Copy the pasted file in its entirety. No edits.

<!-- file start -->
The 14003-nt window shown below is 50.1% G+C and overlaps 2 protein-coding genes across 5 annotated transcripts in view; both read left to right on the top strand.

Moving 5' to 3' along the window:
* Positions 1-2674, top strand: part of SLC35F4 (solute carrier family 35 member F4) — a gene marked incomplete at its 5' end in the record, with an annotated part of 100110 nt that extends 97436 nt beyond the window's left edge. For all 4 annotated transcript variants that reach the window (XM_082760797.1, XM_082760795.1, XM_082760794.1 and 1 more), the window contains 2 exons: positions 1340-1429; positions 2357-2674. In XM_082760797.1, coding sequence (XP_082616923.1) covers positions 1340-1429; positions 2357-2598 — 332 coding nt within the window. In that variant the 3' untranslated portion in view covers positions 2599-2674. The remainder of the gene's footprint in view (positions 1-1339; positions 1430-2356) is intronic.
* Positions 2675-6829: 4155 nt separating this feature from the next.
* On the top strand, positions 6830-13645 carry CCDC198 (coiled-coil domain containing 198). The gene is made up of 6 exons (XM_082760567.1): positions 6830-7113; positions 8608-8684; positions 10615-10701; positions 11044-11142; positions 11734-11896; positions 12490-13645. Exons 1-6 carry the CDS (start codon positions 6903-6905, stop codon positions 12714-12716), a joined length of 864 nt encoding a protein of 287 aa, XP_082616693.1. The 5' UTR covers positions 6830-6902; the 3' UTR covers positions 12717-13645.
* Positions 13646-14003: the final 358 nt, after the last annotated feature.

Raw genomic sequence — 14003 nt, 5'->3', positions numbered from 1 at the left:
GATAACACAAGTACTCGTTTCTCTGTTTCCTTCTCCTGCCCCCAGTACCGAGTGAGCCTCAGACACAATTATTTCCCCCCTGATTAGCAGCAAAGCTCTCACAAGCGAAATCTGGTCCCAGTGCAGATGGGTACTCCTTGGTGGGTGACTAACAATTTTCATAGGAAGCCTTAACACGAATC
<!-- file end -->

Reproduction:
The 14003-nt window shown below is 50.1% G+C and overlaps 2 protein-coding genes across 5 annotated transcripts in view; both read left to right on the top strand.

Moving 5' to 3' along the window:
* Positions 1-2674, top strand: part of SLC35F4 (solute carrier family 35 member F4) — a gene marked incomplete at its 5' end in the record, with an annotated part of 100110 nt that extends 97436 nt beyond the window's left edge. For all 4 annotated transcript variants that reach the window (XM_082760797.1, XM_082760795.1, XM_082760794.1 and 1 more), the window contains 2 exons: positions 1340-1429; positions 2357-2674. In XM_082760797.1, coding sequence (XP_082616923.1) covers positions 1340-1429; positions 2357-2598 — 332 coding nt within the window. In that variant the 3' untranslated portion in view covers positions 2599-2674. The remainder of the gene's footprint in view (positions 1-1339; positions 1430-2356) is intronic.
* Positions 2675-6829: 4155 nt separating this feature from the next.
* On the top strand, positions 6830-13645 carry CCDC198 (coiled-coil domain containing 198). The gene is made up of 6 exons (XM_082760567.1): positions 6830-7113; positions 8608-8684; positions 10615-10701; positions 11044-11142; positions 11734-11896; positions 12490-13645. Exons 1-6 carry the CDS (start codon positions 6903-6905, stop codon positions 12714-12716), a joined length of 864 nt encoding a protein of 287 aa, XP_082616693.1. The 5' UTR covers positions 6830-6902; the 3' UTR covers positions 12717-13645.
* Positions 13646-14003: the final 358 nt, after the last annotated feature.

Raw genomic sequence — 14003 nt, 5'->3', positions numbered from 1 at the left:
GATAACACAAGTACTCGTTTCTCTGTTTCCTTCTCCTGCCCCCAGTACCGAGTGAGCCTCAGACACAATTATTTCCCCCCTGATTAGCAGCAAAGCTCTCACAAGCGAAATCTGGTCCCAGTGCAGATGGGTACTCCTTGGTGGGTGACTAACAATTTTCATAGGAAGCCTTAACACGAATC